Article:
Obsidian Entertainment CEO Feargus Urquhart gave a one-hour presentation during yesterday's IGDA Leadership Forum, the results of which were live blogged over at Design3. Since it covers quite a bit of ground (and promises that they're going to stick to RPGs and RPGs only), I'm going to quote the entirety of it:
2:45pm-3:45pm: Trials and Tribulations of Leading an Independent Studio [Feargus Urquhart | CEO, Obsidian Entertainment]Thanks, Samuelson.
Q & A: Are you always pitching? Do you fear over promising? A: Yes, we're always concerned with over committing. However, we're always pitching and keep the pipeline clean by making agreements far in advance.
Q & A: How do you stay fresh in the publishers mind for when opportunities come up? A: I'm always inviting publishers to lunch. I'm not always pitching to them, but keep in frequent touch. It's a fine line, you have to be careful and not stalk anyone, but be consistent. It's their job to go to lunch with me :) So I invite them to lunch and don't always talk business.
Lesson #10: We make games for the players, this is the number one thing.
Lesson #9: Sharing and Organization. Bigger teams means worse communication, so it's key to have streamlined communication (he recommends SharePoint, has been using it since 2007). It's critical to have all information in one place, including integrated bug tracking. For full transparency they share access for all internal documents with publishers - "it's worked out really well for us". He is showing a screenshot of the SharePoint doc which will be included in the presentation.
Lesson #8: Alpha is the Wall of Quality. 3 B's = BioWare, Blizzard, Bethesda - all of these companies spend a ton of time in alpha perfecting the game. Two important MUST hit dates, Entering Production and Alpha. Development debt kills the quality.
Lesson #7: Give them What they Want. What will the player expect from the game? What are the publishers expectations? What does the press think of the idea? Make sure you're paying attention to all parties involved in the project. Pay attention to the QA department and truly implement their feedback. The designers watch the play testers to see how they interact with the game. This helps improve the product tremendously. Feargus started out as a QA.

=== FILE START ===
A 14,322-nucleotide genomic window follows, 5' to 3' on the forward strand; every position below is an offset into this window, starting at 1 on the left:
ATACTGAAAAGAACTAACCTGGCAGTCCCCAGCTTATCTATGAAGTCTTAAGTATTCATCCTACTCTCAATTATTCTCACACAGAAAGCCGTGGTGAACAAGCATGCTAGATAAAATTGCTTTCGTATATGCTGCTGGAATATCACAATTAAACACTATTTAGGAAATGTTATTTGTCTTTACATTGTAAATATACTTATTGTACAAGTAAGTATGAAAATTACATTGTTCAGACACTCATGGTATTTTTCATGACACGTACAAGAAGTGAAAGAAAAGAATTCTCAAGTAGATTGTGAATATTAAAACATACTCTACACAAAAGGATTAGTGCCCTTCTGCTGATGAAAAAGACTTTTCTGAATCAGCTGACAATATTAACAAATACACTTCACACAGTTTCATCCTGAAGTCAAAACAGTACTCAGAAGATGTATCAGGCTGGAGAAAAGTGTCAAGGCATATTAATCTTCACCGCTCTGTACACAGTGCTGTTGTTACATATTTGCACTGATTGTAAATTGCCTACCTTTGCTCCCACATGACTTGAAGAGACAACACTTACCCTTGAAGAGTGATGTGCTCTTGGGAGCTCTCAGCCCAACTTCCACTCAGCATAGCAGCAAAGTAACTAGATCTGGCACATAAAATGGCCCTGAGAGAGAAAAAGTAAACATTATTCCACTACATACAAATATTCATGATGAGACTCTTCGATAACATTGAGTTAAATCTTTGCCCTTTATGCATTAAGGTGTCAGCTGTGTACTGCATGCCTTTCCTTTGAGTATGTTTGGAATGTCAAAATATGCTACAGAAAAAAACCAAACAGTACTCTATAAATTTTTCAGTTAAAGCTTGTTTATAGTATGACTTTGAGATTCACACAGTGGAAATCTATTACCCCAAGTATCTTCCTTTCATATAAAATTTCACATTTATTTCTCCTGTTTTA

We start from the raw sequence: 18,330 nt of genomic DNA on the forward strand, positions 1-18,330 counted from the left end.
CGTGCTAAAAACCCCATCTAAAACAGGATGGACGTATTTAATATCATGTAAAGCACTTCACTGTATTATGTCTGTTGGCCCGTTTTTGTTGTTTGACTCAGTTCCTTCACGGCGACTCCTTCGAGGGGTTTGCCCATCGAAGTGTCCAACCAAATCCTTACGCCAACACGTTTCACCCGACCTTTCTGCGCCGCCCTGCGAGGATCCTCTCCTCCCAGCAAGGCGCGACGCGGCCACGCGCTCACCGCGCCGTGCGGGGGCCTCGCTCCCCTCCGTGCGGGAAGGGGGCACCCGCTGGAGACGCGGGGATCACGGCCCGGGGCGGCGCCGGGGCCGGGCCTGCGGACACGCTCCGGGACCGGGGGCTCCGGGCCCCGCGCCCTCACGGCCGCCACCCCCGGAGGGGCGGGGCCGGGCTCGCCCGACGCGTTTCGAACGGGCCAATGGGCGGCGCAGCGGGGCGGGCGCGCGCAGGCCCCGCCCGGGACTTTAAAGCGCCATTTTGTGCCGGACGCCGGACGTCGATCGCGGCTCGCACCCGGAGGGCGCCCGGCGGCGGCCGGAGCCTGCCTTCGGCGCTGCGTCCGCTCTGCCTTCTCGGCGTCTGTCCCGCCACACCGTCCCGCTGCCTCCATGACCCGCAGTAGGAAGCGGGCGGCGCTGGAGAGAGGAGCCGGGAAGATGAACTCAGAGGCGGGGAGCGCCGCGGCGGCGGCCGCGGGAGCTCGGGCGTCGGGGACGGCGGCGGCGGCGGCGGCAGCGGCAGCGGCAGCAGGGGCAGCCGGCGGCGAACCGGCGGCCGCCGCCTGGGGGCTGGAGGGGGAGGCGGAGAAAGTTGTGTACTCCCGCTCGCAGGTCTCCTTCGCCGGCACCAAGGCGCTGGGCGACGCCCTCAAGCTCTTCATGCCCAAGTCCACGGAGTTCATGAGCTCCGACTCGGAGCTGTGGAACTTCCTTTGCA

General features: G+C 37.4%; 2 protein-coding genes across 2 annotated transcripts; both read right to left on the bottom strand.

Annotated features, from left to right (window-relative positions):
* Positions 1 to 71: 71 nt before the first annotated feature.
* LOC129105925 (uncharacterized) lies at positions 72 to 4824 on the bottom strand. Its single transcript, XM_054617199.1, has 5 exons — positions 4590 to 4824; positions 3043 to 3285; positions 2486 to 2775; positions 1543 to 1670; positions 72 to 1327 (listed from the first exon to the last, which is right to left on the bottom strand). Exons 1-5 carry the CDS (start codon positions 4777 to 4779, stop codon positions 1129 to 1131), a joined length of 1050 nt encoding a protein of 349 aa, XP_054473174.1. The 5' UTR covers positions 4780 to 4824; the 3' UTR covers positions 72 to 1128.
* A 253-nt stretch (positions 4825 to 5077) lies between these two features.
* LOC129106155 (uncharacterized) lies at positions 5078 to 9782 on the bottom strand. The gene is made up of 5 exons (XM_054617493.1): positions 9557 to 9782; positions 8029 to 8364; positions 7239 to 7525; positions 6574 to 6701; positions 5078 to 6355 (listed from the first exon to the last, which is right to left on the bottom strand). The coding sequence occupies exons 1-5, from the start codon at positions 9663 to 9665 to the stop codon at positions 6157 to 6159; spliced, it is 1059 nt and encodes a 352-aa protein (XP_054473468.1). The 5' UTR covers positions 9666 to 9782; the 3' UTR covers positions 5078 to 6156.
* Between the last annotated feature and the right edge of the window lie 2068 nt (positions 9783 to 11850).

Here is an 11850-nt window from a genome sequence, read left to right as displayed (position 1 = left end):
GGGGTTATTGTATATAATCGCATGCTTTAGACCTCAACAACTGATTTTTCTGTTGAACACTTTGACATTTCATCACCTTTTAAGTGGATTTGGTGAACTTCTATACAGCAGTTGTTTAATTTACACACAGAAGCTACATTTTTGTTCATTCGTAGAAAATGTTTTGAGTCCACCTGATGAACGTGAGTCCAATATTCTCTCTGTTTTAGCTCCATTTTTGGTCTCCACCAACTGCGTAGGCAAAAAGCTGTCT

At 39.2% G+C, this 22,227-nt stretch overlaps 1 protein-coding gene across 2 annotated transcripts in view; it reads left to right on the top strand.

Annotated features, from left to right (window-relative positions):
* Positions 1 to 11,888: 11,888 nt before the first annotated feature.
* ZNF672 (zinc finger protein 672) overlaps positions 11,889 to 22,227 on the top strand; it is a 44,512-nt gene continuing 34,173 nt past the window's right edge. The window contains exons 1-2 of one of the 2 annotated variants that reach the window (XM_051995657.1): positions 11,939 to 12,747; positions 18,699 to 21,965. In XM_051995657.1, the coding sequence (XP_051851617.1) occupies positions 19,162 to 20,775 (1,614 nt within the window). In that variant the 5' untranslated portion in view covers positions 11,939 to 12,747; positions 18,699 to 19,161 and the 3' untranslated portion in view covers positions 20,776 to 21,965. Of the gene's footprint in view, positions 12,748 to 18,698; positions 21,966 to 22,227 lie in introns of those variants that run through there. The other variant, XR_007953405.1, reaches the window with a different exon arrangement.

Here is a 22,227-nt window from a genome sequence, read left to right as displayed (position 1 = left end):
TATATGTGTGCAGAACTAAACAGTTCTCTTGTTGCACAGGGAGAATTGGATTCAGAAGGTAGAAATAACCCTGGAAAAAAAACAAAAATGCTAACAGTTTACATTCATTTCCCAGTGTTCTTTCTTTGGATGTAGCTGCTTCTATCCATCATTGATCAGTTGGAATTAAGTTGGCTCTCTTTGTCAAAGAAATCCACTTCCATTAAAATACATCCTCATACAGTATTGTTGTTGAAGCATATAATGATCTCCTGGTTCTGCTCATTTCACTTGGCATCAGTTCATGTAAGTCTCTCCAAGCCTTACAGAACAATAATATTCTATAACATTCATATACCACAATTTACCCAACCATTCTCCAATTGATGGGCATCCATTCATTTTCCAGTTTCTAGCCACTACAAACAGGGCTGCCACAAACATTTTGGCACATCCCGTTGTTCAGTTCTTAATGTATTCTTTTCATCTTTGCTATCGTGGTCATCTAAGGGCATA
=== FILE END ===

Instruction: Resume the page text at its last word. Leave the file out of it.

Lesson #6: The Solid Pitch. They develop presentations, tone movies, source books, short pitches, and demos for ease of explanation. These tools are polished and make the project feel solid and real. It's much easier to get funding when you're well equipped with these packaged items. Source book reference - www.docucopies.com. In regards to the presentation, they practice over and over and over again, and refine over and over and over again. Practice the presentation in different time frames - 15, 30, 45, 60 and 90 minute versions. Images are really important for presentations. Know what the publishers want with the proposal. In other words, sell to the particular publishers features, help them understand the marketing potential.
Lesson #5: Original IP is Hard. Creativity is a great opportunity, but costs time. They constantly have to resell the product.
Lesson #4: Tools not Brute Force. Work smarter, not harder - let the tools and tight pipeline do the heavy lifting. Junior level employees know the tools and can make a shippable level. This allows them to make games with less staff and higher standards (which means less bugs!). Standardization also allows creative exploration and awesome, surprising achievements.
Lesson #3: Focus. They make RPGs and only RPGs. "Be great at one thing, not good at many". This laser focus allows business development to flourish because they've staked their space in the RPG arena - everyone knows what they do and that they're great at it.
Lesson #2: Money Management. For Obsidian, 85% of the money goes to people. They tend to overspend on equipment to make sure employees have up-to-date equipment, tools for high productivity and enjoy being at work. He doesn't want people to fret over spending money, it's a waste of time. They allot $1k for people to get stuff to improve their work flow and they don't even manage the spending because employees generally use it with integrity. It's very important to understand one slip up can cost a months worth of profit, so they work proactively with internal team to correct wrongs ASAP.
Lesson #1: Honesty. Personal and organizational honesty is key. It helps maintain trust, keeps the ship running smooth, and helps Feargus sleep at night (clean conscious). Obsidian has about 120 employees.